A photomultiplier tube is a device for measuring numbers of photons (for example, the flux of photons over the area of the aperture). A photon that enters the tube will be converted to an electrical signal which can be detected.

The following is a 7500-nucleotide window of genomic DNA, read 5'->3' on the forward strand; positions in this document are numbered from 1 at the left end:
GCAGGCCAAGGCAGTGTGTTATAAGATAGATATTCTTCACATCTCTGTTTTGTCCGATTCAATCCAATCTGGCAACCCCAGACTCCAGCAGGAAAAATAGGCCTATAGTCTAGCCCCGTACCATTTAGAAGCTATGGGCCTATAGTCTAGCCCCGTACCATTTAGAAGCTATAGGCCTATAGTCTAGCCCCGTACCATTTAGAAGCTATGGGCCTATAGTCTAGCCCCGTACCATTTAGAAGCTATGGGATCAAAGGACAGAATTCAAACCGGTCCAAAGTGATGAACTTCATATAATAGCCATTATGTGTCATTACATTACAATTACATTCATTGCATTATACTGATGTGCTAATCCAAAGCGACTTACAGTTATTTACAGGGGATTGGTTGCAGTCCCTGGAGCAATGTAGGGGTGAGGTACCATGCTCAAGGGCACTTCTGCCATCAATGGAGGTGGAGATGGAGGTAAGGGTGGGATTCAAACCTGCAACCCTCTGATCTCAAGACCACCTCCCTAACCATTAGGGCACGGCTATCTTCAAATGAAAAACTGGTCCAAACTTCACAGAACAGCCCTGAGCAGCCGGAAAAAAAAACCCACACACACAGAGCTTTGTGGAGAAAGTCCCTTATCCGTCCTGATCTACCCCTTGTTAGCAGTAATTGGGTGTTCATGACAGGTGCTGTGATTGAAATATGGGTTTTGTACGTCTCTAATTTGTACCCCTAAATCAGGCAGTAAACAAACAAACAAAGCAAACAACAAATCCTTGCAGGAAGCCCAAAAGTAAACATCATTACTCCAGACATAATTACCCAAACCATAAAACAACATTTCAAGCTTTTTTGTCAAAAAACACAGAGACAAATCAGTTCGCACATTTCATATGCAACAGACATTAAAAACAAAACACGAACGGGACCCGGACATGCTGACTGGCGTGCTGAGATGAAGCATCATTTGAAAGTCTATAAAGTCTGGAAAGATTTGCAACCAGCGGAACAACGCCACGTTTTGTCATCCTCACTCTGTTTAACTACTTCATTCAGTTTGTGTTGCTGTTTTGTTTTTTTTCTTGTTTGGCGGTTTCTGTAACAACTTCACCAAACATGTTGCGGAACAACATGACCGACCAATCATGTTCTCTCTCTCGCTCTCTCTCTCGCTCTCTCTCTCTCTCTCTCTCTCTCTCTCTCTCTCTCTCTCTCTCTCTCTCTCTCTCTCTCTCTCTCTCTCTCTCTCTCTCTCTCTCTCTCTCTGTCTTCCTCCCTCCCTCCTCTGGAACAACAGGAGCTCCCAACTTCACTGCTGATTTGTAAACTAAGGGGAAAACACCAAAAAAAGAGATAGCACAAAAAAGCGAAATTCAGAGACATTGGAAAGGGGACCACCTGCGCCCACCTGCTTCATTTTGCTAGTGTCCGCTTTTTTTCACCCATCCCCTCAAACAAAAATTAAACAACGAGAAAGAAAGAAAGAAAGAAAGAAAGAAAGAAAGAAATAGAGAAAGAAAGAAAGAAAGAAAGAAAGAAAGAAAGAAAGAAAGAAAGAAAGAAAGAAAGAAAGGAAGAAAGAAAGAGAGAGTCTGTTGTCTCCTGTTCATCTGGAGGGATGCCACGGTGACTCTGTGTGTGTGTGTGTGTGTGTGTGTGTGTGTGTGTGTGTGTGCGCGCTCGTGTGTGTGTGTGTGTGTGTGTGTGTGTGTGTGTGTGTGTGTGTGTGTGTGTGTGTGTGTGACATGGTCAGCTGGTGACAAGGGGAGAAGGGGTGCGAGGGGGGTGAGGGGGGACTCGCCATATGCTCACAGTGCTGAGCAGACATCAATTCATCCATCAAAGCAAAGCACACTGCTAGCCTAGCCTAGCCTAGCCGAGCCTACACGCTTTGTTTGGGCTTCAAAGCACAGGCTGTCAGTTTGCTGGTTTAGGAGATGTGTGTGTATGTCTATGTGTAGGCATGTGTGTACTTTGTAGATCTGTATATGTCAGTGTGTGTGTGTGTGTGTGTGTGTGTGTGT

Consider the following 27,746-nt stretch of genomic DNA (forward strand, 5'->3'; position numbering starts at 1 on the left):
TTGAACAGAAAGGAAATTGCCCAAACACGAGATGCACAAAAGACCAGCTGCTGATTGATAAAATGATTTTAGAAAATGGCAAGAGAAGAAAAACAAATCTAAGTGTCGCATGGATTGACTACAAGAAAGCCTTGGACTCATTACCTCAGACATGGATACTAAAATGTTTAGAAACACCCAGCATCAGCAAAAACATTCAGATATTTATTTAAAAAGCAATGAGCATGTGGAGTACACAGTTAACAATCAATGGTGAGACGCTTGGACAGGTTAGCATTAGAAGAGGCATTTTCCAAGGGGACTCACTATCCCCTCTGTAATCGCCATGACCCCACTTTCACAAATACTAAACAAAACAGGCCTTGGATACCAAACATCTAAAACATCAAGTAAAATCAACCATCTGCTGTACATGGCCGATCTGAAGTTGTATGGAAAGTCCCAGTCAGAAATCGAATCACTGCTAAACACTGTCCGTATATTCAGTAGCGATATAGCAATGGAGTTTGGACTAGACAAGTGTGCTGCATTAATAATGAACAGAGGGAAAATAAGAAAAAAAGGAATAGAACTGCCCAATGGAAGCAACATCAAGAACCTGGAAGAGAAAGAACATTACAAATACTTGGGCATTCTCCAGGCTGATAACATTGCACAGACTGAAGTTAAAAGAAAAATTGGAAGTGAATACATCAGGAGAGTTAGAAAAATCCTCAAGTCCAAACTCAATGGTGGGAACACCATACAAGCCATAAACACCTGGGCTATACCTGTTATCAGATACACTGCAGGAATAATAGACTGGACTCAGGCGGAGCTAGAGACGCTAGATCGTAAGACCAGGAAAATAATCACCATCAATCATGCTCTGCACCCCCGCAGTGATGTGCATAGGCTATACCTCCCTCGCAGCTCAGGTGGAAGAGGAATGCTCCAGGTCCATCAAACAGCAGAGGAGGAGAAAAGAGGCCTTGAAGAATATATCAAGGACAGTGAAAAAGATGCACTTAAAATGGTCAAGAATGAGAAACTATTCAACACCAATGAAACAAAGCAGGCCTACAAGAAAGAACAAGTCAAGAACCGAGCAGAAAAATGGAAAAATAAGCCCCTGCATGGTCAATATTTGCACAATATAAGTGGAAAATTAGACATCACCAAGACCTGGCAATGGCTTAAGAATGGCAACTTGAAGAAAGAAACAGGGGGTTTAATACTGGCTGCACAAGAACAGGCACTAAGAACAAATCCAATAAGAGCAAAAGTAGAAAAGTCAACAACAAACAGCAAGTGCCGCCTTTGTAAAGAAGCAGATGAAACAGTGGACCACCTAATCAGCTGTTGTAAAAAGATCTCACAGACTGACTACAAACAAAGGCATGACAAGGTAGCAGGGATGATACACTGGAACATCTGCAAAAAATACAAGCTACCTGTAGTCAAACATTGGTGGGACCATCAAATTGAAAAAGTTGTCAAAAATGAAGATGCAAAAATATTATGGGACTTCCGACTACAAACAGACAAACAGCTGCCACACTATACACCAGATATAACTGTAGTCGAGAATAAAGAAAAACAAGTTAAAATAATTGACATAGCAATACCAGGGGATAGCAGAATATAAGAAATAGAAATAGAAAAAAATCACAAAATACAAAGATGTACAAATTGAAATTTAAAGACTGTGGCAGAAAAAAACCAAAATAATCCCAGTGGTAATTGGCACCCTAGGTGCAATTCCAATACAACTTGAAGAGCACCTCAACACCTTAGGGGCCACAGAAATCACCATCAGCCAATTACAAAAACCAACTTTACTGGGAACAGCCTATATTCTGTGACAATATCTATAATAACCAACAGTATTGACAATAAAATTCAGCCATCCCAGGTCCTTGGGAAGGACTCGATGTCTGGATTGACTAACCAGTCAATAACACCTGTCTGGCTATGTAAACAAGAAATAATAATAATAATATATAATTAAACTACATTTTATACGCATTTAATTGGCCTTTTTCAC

As a photon enters the tube, it will strike a photocathode. The photocathode emits an electron using the photoelectric effect. The electron emitted will be drawn to an electrode down farther along the photomultiplier tube that is held at a higher potential. (These electrodes are called dynodes in a photomultiplier.) As the electron is drawn towards the dynode, it will accelerate due to the electric field. The electron will gain enough energy to "knock out" other electrons in the target dynode. This process continues all the way down the photomultiplier tube, with the electrons being pulled by stronger and stronger successive dynode potentials. At the end of the tube, there will be a large electric signal, as all of the electrons strike a detector. Because one single photon causes such a large flux of electrons, the photomultiplier tube is an extremely sensitive instrument, which assists in increasing the efficiency of measurements.